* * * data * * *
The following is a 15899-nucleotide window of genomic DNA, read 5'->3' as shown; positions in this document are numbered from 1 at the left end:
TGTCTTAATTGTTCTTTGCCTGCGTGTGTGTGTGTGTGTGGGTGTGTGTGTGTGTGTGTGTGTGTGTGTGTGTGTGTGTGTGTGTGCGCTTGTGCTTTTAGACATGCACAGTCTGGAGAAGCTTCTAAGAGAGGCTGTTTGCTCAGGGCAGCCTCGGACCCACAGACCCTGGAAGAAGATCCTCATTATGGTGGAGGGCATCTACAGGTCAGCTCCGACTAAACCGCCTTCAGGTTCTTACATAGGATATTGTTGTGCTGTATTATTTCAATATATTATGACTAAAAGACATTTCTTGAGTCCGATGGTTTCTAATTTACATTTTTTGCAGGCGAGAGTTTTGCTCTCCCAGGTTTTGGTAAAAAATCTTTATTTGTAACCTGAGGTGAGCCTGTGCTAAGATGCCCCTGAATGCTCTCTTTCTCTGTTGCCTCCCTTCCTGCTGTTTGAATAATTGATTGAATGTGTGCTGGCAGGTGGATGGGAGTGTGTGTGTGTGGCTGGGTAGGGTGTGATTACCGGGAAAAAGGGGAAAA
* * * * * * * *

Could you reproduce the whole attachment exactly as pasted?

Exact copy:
The following is a 15899-nucleotide window of genomic DNA, read 5'->3' as shown; positions in this document are numbered from 1 at the left end:
TGTCTTAATTGTTCTTTGCCTGCGTGTGTGTGTGTGTGTGGGTGTGTGTGTGTGTGTGTGTGTGTGTGTGTGTGTGTGTGTGTGTGCGCTTGTGCTTTTAGACATGCACAGTCTGGAGAAGCTTCTAAGAGAGGCTGTTTGCTCAGGGCAGCCTCGGACCCACAGACCCTGGAAGAAGATCCTCATTATGGTGGAGGGCATCTACAGGTCAGCTCCGACTAAACCGCCTTCAGGTTCTTACATAGGATATTGTTGTGCTGTATTATTTCAATATATTATGACTAAAAGACATTTCTTGAGTCCGATGGTTTCTAATTTACATTTTTTGCAGGCGAGAGTTTTGCTCTCCCAGGTTTTGGTAAAAAATCTTTATTTGTAACCTGAGGTGAGCCTGTGCTAAGATGCCCCTGAATGCTCTCTTTCTCTGTTGCCTCCCTTCCTGCTGTTTGAATAATTGATTGAATGTGTGCTGGCAGGTGGATGGGAGTGTGTGTGTGTGGCTGGGTAGGGTGTGATTACCGGGAAAAAGGGGAAAA